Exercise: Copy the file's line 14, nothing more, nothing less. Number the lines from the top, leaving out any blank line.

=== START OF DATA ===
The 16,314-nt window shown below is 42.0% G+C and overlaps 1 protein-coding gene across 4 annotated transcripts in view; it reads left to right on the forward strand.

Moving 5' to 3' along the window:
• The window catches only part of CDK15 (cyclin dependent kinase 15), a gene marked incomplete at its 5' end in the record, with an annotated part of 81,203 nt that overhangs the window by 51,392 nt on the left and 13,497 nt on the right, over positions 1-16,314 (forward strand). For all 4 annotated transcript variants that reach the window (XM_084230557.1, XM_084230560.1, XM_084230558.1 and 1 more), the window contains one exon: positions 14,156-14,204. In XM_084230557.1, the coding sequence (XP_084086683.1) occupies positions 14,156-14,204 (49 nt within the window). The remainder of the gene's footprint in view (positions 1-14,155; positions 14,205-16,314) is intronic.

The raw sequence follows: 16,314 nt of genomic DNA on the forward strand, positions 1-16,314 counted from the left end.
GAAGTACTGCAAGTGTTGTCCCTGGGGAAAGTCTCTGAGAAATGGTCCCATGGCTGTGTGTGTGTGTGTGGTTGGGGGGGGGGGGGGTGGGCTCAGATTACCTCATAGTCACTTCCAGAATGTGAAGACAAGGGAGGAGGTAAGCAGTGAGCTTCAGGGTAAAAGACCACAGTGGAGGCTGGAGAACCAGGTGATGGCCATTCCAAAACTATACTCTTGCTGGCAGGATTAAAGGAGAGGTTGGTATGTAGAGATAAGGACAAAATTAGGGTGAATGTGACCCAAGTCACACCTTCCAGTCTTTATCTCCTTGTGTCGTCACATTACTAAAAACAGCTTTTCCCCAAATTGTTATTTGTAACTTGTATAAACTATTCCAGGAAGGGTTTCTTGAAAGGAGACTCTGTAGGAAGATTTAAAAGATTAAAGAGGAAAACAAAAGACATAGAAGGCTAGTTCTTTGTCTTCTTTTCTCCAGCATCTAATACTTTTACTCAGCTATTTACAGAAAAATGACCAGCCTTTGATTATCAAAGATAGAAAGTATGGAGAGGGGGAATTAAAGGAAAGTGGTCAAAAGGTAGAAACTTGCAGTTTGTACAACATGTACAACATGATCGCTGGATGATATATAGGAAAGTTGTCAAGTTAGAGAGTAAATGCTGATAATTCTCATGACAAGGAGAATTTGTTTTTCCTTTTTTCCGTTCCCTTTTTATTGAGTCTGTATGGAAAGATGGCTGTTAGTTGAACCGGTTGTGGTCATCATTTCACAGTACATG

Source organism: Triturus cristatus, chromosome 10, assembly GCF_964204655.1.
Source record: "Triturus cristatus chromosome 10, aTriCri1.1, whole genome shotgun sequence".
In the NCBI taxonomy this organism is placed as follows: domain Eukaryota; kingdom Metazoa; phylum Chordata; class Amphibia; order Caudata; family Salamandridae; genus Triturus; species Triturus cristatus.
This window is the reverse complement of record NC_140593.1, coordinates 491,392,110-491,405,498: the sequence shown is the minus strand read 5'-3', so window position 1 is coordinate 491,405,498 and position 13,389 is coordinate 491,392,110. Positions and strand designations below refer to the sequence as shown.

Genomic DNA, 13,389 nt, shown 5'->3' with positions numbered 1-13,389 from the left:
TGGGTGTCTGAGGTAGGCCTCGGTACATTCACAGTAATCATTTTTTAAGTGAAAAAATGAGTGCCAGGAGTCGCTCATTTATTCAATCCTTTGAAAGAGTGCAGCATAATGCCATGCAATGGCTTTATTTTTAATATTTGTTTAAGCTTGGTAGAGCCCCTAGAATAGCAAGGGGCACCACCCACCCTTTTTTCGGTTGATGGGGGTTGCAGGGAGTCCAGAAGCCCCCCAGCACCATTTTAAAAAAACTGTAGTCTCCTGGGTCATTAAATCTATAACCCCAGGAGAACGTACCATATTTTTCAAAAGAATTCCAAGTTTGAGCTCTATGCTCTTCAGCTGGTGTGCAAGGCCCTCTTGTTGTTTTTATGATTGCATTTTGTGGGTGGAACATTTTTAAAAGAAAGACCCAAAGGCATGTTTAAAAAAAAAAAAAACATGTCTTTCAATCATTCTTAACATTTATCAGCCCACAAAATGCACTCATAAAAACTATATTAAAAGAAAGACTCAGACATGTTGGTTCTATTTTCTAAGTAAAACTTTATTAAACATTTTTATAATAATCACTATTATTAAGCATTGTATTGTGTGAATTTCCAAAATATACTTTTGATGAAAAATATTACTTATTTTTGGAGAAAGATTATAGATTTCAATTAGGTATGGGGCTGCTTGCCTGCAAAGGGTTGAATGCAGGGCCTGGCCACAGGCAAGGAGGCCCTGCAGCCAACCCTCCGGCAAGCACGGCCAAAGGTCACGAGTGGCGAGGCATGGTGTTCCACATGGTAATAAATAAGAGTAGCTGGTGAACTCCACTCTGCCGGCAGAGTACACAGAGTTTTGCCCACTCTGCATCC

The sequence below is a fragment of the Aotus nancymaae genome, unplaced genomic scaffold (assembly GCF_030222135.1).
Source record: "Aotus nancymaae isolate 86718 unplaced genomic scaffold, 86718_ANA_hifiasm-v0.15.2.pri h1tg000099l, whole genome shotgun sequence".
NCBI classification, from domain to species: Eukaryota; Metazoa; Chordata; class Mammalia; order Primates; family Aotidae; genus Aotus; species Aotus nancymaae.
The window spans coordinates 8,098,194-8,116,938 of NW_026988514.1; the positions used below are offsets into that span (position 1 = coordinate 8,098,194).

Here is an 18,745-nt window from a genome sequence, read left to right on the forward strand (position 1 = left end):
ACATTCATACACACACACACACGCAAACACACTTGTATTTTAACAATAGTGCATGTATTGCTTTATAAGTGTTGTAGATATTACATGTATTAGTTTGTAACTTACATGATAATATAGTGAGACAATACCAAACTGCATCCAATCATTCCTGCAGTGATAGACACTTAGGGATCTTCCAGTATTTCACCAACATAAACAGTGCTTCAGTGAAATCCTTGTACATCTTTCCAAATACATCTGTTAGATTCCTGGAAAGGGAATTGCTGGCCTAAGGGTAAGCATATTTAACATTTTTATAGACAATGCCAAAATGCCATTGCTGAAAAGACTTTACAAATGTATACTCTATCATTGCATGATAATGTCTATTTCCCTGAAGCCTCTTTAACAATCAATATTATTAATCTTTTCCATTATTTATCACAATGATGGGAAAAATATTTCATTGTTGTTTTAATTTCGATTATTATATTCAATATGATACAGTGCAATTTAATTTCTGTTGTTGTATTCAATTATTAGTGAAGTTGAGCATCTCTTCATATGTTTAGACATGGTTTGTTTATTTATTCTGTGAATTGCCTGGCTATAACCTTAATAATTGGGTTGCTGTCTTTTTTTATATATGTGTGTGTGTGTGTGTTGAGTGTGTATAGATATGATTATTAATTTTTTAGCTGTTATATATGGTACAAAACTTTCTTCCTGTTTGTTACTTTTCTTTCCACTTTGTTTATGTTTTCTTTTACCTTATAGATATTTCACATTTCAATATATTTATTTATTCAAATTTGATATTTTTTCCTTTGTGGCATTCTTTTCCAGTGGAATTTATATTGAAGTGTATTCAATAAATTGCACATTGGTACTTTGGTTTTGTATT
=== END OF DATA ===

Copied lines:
NCBI classification, from domain to species: Eukaryota; Metazoa; Chordata; class Mammalia; order Primates; family Aotidae; genus Aotus; species Aotus nancymaae.